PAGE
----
Charitable Bequest in Will or Trust
A Charitable Bequest is a gift that comes from someone’s estate through either his or her will or other trust documents. This could include a fixed dollar amount, a percentage of the estate, or the remainder of the estate after other specific gifts have been completed. The benefits for you are:
- Your assets remain in your control during your lifetime and it does not alter your current lifestyle.
- You can modify your bequest if your circumstances change.
- You can direct your bequest to a particular purpose in conversation with Frederick Living.
- There are no estate taxes paid on bequests made to a charitable organization.
- You can have the satisfaction now of knowing that when you are gone, your bequest will support ministries such as Frederick Living in the way you intended.
Sample Gift Language for your Will or Revocable Living Trust
Residual Gift Language
A residual bequest comes to us after your estate expenses and specific bequests are paid:
I give and devise to Frederick Living (Tax ID #23-1382402), located at 2849 Big Road, Zieglerville, PA, 19492 all (or state a percentage) of the rest, residue, and remainder of my estate, both real and personal, to be used for its general support (or for the support of a specific fund or program).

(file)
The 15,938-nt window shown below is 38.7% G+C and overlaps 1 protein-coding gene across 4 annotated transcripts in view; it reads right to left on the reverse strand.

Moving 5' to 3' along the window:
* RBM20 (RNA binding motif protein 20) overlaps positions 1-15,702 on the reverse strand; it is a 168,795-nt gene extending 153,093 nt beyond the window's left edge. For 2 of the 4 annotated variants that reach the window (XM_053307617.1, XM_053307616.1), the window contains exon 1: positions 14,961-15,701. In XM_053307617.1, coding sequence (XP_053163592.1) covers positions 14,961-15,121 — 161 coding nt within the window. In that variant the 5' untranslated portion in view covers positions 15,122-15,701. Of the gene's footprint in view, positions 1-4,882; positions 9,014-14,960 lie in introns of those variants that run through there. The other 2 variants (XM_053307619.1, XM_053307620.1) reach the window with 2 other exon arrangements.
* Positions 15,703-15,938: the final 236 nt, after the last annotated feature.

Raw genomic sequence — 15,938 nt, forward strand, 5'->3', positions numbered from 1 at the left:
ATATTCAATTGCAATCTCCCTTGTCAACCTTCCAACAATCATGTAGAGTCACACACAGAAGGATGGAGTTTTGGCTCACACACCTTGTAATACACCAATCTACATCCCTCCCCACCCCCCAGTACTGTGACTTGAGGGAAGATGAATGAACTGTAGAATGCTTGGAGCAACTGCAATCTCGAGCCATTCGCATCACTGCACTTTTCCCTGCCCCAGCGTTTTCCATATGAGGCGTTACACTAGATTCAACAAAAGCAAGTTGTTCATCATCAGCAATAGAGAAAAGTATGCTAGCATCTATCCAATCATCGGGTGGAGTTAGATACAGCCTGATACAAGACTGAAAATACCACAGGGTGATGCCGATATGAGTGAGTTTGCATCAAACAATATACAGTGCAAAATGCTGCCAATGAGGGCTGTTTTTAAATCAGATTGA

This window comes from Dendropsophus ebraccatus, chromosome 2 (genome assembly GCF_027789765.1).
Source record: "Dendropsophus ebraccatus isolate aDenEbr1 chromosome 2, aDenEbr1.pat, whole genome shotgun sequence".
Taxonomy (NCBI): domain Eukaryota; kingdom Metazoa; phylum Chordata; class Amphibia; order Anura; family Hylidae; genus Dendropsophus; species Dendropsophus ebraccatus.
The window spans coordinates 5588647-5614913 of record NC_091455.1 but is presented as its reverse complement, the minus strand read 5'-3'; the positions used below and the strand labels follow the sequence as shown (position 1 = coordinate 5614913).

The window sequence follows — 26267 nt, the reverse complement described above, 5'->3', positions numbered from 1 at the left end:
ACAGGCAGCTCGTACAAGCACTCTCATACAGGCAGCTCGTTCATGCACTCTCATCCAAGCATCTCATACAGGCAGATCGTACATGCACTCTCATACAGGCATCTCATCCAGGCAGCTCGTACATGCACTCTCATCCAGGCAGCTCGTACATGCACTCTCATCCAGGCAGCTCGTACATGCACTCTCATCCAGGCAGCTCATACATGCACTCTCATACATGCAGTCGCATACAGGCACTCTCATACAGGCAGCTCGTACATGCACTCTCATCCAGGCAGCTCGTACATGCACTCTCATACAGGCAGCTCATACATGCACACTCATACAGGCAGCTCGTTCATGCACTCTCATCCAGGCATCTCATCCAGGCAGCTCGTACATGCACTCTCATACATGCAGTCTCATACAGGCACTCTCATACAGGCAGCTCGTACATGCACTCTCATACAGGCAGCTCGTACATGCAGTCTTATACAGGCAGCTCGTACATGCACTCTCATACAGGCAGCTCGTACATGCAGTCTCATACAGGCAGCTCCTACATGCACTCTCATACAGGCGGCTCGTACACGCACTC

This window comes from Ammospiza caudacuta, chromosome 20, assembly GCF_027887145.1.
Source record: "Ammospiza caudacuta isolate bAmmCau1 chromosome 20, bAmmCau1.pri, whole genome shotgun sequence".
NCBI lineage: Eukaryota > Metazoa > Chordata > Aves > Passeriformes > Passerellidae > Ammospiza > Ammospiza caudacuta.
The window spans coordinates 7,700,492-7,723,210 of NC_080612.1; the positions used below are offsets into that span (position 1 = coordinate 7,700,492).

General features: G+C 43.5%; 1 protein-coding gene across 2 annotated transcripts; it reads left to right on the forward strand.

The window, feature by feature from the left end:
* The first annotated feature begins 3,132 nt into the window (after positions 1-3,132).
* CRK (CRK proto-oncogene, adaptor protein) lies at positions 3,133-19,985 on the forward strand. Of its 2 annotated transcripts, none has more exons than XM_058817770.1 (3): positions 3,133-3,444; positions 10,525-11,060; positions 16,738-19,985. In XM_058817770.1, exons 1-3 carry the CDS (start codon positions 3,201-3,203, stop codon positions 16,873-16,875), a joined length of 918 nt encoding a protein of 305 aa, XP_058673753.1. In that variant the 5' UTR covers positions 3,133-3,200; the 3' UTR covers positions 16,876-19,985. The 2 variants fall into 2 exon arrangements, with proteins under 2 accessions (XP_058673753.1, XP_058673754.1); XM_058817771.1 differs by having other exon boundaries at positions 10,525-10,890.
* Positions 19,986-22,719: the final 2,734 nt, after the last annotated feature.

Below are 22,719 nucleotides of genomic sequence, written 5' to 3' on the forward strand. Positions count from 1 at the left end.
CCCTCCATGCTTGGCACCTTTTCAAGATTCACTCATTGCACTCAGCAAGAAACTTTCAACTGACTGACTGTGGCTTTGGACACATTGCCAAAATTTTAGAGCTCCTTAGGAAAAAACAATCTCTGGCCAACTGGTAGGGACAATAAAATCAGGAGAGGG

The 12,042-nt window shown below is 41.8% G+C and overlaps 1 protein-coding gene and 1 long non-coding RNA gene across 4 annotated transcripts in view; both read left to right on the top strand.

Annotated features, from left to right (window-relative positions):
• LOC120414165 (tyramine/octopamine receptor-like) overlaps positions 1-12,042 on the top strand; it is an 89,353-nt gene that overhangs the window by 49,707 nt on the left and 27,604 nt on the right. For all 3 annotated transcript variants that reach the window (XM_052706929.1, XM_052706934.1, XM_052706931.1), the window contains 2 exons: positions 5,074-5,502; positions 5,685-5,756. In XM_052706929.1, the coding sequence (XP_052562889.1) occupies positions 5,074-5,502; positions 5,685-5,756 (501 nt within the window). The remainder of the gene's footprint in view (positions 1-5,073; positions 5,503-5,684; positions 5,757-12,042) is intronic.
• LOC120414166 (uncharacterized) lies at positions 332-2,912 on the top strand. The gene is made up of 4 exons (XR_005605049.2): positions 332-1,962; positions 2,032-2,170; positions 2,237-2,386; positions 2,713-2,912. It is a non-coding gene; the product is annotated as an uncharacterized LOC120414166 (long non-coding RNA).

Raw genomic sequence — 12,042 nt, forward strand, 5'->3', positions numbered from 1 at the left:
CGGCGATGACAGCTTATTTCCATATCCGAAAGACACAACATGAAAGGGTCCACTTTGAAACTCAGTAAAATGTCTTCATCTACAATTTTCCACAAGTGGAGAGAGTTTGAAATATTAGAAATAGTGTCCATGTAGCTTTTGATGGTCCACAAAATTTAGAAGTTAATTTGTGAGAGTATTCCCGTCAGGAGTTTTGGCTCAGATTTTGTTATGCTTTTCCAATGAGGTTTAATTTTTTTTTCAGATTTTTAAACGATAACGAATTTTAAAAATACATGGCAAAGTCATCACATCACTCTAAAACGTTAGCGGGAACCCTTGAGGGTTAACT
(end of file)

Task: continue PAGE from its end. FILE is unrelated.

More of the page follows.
Specific Gift Language
Naming Frederick Living as a beneficiary of a specific amount from your estate is easy:
I give and devise to Frederick Living (Tax ID #23-1382402), located at 2849 Big Road, Zieglerville, PA, 19492 the sum of $___________ (or asset) to be used for its general support (or for the support of a specific fund or program).
Contingent Gift Language
Frederick Living can be named as a contingent beneficiary in your will or personal trust if one or more of your specific bequests cannot be fulfilled:
If (insert name) is not living at the time of my demise, I give and devise to Frederick Living (Tax ID #23-1382402), located at 2849 Big Road, Zieglerville, PA, 19492 the sum of $ _______ (or all or a percentage of the residue of my estate) to be used for its general support (or for the support of a specific fund or program).
What is a Donor-Advised Fund?
A donor-advised fund (DAF) is a philanthropic vehicle established at a public charity that allows donors to make a charitable contribution, receive an immediate tax benefit, and then recommend grants from the fund to public charities of their choice over time.
How Does it Work?
- Establish your DAF by making an irrevocable, tax-deductible donation to a public charity that sponsors a DAF program. Donors often set up with cash, publicly traded stock, and in some case, certain illiquid assets. (Examples of public charities that set up DAFs are Everence, Thrivent Charitable Impact & Investing, Fidelity Charitable, Vanguard Charitable Foundation, National Philanthropic Trust, and more.)
- Advise the investment allocation of the donated assets (any investment growth is tax-free).
- Recommend grants to qualified public charities of your choice.